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The Foundation of the Cairn Terrier Club of America (the Foundation) is a national organization whose mission is to further the health and welfare of the Cairn Terrier.
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To quote the Official Standard, the Cairn Terrier is “an active, game, hardy, small working terrier of the short legged class”. This does sum up the breed well, but further details are helpful. The Cairn is rugged and tough…not much frightens him, and he is persistence personified. His rough coat offers protection from the elements, and requires little attention, beyond brushing and combing to keep him presentable. His undercoat, soft and furry, keeps him cool in the summer and warm in the winter, and does an amazing job of keeping him dry in the rain. One shake and his outer coat may be damp, but his skin will be dry. He comes in a wide range of attractive, natural colors…nothing flashy, because he’s not a flashy dog.

About the Cairn Terrier

To quote the Official Standard, the Cairn Terrier is “an active, game, hardy, small working terrier of the short legged class”. This does sum up the breed well, but further details are helpful. The Cairn is rugged and tough…not much frightens him, and he is persistence personified. His rough coat offers protection from the elements, and requires little attention, beyond brushing and combing to keep him presentable. His undercoat, soft and furry, keeps him cool in the summer and warm in the winter, and does an amazing job of keeping him dry in the rain. One shake and his outer coat may be damp, but his skin will be dry. Cairns comes in a wide range of attractive, natural colors…nothing flashy, because a Cairn is not a flashy dog.

He is not short legged, despite the reference to “short legged class”, but he isn’t a long legged terrier, either. Like everything else about the Cairn, his legs are medium. His erect ears, placed well apart on his broad skull, give him an alert and intelligent look, and his compact, sinewy body is strong and sturdy. The Cairn is medium in length, with a well furnished tail carried erectly. His eye is difficult to describe, oval and dark, not black, and with an impish glint. A set of big teeth in strong jaws enables a Cairn to make short work of vermin, if he has the chance to hunt.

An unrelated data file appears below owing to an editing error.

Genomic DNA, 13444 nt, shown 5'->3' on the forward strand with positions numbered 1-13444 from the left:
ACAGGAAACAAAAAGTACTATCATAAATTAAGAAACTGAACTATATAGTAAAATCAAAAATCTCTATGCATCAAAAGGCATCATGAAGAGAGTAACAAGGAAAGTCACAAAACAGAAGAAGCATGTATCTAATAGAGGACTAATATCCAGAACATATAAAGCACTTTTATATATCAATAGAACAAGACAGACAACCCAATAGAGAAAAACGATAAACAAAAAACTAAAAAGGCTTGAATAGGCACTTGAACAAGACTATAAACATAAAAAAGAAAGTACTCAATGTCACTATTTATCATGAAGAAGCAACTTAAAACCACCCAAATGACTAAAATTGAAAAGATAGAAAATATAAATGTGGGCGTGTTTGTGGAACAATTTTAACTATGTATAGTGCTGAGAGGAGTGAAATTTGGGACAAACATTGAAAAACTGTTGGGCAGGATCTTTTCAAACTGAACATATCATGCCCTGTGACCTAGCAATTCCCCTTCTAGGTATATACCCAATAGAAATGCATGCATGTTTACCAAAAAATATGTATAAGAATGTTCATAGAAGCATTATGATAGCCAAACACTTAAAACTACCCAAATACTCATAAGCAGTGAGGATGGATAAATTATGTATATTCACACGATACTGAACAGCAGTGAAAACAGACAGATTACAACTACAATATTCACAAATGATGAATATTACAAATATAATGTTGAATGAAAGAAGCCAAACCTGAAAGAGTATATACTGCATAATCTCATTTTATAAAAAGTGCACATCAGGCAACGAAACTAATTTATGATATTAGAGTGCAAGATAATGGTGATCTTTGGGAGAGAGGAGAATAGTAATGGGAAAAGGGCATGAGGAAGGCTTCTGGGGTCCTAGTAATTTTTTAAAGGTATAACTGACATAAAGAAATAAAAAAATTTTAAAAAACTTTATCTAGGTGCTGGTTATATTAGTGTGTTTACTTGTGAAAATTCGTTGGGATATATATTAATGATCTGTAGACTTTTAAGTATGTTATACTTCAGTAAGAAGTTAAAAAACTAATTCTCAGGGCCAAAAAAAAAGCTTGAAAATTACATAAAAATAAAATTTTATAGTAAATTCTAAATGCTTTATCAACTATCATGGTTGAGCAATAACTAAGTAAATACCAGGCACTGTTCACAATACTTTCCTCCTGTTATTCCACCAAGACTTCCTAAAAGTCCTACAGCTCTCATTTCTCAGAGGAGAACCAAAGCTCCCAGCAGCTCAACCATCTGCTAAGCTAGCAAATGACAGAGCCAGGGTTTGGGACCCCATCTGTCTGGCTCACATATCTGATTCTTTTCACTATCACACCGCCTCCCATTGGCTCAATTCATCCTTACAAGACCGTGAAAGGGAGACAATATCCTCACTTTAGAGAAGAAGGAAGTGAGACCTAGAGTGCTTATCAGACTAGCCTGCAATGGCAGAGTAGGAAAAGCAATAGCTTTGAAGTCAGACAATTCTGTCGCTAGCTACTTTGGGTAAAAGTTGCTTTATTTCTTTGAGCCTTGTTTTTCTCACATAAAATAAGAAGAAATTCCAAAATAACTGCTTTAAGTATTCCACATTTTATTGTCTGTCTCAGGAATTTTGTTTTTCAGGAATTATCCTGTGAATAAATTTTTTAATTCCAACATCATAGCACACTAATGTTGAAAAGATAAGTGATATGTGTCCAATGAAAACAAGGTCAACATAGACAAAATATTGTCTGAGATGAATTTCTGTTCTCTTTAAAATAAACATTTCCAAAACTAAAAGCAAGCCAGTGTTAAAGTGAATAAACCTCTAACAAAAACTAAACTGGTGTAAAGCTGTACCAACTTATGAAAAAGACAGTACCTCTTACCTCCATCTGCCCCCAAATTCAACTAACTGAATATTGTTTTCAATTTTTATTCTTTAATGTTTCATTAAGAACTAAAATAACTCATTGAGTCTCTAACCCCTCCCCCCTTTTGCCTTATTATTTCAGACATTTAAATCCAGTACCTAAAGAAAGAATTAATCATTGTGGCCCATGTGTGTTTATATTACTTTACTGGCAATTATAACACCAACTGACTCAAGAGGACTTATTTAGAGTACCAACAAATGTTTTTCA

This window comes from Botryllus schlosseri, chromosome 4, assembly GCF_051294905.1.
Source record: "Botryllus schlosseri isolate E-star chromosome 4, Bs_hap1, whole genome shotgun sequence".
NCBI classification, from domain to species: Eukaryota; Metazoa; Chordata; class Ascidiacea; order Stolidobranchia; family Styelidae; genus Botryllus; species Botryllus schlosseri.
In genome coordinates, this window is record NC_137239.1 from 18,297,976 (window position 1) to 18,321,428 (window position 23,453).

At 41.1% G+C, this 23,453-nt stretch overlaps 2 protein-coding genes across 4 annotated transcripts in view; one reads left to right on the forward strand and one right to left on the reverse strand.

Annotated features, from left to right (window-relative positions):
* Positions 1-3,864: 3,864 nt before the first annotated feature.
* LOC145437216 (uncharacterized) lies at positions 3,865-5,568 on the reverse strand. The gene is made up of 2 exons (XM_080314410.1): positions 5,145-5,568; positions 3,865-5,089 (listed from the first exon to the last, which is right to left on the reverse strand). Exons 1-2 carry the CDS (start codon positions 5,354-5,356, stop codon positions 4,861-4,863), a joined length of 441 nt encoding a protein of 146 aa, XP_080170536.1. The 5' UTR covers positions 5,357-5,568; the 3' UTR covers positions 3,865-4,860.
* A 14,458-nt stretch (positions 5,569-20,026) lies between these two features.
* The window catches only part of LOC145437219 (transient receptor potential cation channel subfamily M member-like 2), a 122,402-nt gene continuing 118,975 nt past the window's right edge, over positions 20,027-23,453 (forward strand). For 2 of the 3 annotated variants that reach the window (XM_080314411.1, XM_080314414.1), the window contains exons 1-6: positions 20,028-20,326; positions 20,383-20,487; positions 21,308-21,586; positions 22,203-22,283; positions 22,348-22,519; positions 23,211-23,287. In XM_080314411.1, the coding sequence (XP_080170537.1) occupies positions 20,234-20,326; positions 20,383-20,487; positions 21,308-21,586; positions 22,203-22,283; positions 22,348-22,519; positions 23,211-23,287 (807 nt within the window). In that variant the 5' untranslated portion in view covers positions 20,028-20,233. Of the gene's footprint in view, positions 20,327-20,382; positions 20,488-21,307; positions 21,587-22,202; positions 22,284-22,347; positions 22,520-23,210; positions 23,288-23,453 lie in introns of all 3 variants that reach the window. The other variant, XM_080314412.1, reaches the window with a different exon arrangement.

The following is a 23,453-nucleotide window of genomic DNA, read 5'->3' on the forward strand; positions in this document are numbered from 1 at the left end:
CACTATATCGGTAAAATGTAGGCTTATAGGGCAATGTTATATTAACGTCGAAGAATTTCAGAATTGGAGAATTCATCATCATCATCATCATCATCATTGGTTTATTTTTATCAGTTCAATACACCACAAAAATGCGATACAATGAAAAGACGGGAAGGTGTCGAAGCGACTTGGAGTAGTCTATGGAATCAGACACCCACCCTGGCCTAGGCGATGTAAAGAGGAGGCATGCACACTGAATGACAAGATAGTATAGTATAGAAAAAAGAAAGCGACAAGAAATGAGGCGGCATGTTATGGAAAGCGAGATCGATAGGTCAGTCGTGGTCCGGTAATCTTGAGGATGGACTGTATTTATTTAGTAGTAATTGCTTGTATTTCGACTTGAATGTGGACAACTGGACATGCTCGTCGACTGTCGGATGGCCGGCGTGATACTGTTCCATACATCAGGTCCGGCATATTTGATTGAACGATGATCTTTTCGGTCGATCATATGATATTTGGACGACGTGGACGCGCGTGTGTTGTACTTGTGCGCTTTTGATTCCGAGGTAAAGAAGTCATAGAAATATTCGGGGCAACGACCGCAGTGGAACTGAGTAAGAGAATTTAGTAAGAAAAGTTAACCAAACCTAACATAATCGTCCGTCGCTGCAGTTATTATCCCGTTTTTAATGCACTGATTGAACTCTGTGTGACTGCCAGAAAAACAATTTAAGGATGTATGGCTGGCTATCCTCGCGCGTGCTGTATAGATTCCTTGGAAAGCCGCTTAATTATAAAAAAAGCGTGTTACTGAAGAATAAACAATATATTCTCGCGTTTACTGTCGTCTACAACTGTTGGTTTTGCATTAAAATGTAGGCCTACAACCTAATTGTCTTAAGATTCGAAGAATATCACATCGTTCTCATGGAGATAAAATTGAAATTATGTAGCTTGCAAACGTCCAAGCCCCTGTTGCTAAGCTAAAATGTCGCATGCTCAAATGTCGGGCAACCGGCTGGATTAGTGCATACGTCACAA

The Cairn is an independent dog, used to working on his own. He can be trained to obey and some excel in obedience and performance work, but he must be trained with respect and kindness…and it has to be fun and rewarding. The Breed Standard calls for Cairns to stand about 10 inches tall and weigh about 14 lbs. These days, many will exceed these measurements somewhat, but he should still be a small dog. He should never be “coarse” and his temperament should never be quarrelsome.  Overall, the Cairn's disposition is sunny and fun loving, but he is seldom silly. He tends to be independent, not clingy, as befits a free thinking working dog. The Cairn is not a “lap dog” but a companion par excellence.

 
History of the Cairn Terrier

The origin of the Cairn Terrier is closely tied to the history of Scotland. Throughout the Isles and Highlands, small farms or “crofts” provided a meager living for countless families. The stones they gleaned from their property were gathered and piled in “cairns” to enable them to plant small crops to sustain their families through the bitter winters. These cairns provided a hiding place for the vermin that preyed upon the crofter’s crops and domestic animals. The small terriers that these crofters came to rely on to exterminate the rats were also useful for finding the foxes, badgers and otters that took refuge in the cairns. They would enter the rocky piles and bark to alert the farmer, who would shoot or club the rodents when they were flushed out of the dens. The terriers were game to the death, and persisted in spite of foul weather and freezing temperatures, helping the farmer to survive.

In return the dogs shared the meager rations of the croft…oatmeal and scraps of the food the farmers survived on. They required very little as they were small and economical to feed. Gradually the terriers developed subtle differences based on what each area required of them. The terriers of the Highlands and outer Islands were selected for their small size and hardiness, with little or no attention paid to their appearance, originally. Gradually the types began to differ in appearance as well, and thus emerged the Scottish Terrier, the West Highland White Terrier, the Skye Terrier, and finally the Cairn Terrier. The Cairn was the last to be named, but the closest to the original “Old Working Terrier of Skye”.  He was first recognized by name in the United Kingdom in 1910, although in those days Cairns could be interbred with West Highland White Terriers, and the resulting progeny would be assigned the name that corresponded to their color! This practice ceased as of December 31st 1924 in the UK. Meanwhile, Cairn Terriers made their way to America, the first recorded imports being in 1913, where interbreeding was outlawed in 1917. The Cairn Terrier Club of America was formed that year.

The Cairn Terrier today remains the closest to the type of the original hardy terriers, having never fallen prey to fads and fancies. The stylized grooming and trends toward exaggerations in type have so far been largely resisted by Cairn breeders, in large part due to the Cairn Terrier Club of America having as one of its guiding precepts the preservation of the “Old Working Terrier of Skye”.